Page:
A senior Republican senator voiced confidence on Sunday that U.S. lawmakers would forge a deal on the year-end “fiscal cliff,” while a top aide to President Barack Obama signalled a willingness to compromise over raising tax rates on the rich.
According to Reuters, Republican Senator Bob Corker said increasing tax revenues from wealthier Americans would have to be part of the plan, but he stressed closing loopholes rather than raising top tax rates as many Democrats favour, provided spending is also tackled.
“I am optimistic,” Corker told “Fox News Sunday.” “I think there is the basis for the deal. … There is a way of getting there on the revenue side. The real question is: can we come to terms on the entitlement side?”
Obama has invited congressional leaders to the White House on Friday to discuss the issue, with only 50 days left until the end of the year. Unless Congress acts first, $600 billion in tax hikes and automatic federal spending cuts would take effect at the end of December, with a potentially devastating impact on the economy.
The Obama administration and congressional leaders are attempting to negotiate a deal to avoid the fiscal cliff, and instead work toward a deficit-reduction package in the next session of Congress that begins in January.
Top Obama aide David Axelrod, asked if it was possible to raise enough revenue to curb the deficit without increasing the top tax rate, praised the “encouraging” remarks by Speaker of the House of Representatives John Boehner, the top Republican in Congress, on the need to tackle the problem.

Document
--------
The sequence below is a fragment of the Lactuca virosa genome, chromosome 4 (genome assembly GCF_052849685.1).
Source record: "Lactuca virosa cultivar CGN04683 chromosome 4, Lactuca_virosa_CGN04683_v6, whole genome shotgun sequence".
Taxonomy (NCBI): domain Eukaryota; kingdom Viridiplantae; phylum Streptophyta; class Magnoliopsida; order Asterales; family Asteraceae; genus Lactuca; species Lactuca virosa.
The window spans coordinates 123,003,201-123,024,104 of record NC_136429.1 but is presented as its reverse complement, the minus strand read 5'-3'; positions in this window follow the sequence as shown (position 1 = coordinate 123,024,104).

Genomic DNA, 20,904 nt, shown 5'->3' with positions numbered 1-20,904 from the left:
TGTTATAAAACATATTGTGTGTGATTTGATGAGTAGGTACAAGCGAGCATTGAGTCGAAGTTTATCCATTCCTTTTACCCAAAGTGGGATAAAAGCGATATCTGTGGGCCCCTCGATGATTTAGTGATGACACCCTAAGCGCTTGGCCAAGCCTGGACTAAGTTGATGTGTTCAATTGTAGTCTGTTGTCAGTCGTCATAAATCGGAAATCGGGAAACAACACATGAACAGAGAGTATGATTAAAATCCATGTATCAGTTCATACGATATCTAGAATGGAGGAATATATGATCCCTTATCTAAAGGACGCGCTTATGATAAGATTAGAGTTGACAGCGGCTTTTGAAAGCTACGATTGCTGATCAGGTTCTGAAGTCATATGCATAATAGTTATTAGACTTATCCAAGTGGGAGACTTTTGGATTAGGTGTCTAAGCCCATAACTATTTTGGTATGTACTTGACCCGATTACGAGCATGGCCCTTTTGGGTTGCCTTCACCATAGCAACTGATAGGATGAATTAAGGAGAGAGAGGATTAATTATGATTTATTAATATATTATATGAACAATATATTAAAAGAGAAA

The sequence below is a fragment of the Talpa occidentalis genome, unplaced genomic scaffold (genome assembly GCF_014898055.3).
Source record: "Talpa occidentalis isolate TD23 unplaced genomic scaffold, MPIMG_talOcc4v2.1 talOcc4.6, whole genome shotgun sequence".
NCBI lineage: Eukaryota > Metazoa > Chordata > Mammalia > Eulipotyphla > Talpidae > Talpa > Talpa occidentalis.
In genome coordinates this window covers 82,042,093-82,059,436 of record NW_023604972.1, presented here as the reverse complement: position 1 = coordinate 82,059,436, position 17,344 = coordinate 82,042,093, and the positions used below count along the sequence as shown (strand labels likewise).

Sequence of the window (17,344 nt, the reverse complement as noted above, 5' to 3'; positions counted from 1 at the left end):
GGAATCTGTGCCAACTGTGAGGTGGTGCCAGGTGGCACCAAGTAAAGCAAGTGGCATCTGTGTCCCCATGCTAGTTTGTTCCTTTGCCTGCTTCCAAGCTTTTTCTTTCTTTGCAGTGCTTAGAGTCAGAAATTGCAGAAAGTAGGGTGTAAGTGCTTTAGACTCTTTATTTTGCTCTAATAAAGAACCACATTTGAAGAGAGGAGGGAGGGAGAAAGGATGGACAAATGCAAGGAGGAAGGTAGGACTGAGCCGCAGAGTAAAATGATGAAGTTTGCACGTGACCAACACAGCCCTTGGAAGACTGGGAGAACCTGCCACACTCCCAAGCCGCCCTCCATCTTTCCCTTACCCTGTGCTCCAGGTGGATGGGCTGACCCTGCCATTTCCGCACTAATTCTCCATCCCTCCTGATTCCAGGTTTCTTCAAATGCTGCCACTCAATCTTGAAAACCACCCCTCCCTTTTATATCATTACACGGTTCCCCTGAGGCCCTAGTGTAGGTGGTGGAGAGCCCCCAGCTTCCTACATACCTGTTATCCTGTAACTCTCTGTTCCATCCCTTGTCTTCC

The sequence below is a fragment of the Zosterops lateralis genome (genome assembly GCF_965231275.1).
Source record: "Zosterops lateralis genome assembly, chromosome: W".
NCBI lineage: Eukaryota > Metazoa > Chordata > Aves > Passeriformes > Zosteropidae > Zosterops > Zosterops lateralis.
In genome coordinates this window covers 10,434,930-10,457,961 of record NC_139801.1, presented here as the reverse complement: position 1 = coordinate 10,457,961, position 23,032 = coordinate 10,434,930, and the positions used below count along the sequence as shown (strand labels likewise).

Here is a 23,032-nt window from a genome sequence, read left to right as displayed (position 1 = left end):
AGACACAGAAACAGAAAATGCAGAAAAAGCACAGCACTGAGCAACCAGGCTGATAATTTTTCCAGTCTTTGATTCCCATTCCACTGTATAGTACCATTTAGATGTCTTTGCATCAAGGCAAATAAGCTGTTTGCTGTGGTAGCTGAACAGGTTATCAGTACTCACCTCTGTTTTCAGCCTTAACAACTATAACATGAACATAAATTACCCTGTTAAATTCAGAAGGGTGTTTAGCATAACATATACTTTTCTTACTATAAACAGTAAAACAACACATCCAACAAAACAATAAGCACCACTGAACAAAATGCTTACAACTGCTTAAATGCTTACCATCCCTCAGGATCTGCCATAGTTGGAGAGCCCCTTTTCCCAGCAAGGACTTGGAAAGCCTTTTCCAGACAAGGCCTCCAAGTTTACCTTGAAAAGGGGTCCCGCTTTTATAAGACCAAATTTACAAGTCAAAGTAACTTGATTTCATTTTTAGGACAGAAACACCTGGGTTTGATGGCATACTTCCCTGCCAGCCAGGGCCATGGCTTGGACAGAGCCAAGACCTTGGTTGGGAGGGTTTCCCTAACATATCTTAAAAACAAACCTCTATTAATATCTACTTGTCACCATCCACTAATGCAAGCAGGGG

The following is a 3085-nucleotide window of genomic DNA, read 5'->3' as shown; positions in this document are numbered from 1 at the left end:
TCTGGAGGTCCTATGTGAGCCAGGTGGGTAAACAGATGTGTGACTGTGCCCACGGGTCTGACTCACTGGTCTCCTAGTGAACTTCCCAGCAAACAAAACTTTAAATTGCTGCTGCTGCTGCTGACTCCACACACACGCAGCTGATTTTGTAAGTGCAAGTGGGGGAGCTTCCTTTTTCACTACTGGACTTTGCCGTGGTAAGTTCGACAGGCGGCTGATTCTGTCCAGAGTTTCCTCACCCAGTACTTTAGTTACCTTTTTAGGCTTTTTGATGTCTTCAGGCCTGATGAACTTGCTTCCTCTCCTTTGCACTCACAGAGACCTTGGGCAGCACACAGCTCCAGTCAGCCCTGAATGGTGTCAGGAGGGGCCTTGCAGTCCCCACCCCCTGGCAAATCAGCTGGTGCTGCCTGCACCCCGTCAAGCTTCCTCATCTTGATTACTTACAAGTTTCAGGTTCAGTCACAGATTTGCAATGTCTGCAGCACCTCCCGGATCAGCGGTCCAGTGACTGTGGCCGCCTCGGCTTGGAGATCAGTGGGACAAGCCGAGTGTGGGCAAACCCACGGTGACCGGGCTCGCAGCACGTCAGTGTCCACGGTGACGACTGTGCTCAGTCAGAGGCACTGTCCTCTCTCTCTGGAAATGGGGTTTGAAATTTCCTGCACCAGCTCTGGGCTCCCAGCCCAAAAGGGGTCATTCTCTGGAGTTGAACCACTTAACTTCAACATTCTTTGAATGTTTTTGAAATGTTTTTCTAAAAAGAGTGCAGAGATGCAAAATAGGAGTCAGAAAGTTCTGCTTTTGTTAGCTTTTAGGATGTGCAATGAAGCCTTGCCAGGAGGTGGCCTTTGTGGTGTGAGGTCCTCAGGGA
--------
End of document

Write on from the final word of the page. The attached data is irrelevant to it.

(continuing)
“Obviously, there is money to be gained by closing some of these loopholes and applying them to deficit reduction,” Axelrod told CBS’s “Face the Nation.” “So I think there are a lot of ways to skin this cat, so long as everybody comes with a positive, constructive attitude toward the task.”
Boehner last week repeated his party’s commitment to not raise anyone’s tax rates, but said that he would be open to a compromise that includes changes in the tax code that bring in more revenue, something fiscal conservatives in his party have argued strongly against in the past as tantamount to a tax hike.
Tax cuts first put in place under Republican former President George W. Bush are due to expire at the end of the year for all Americans unless Congress acts. That would lift the top rate of income tax from the current 35 percent for households earning more than $250,000 a year to 39.6 percent.
Obama won re-election on Tuesday after a campaign in which he called for wealthier Americans to pay a bit more in taxes. But a range of deductions, including on mortgage interest payments and charitable giving, can significantly lower the effective tax rate that most affluent U.S. households pay.
Culled from Thisday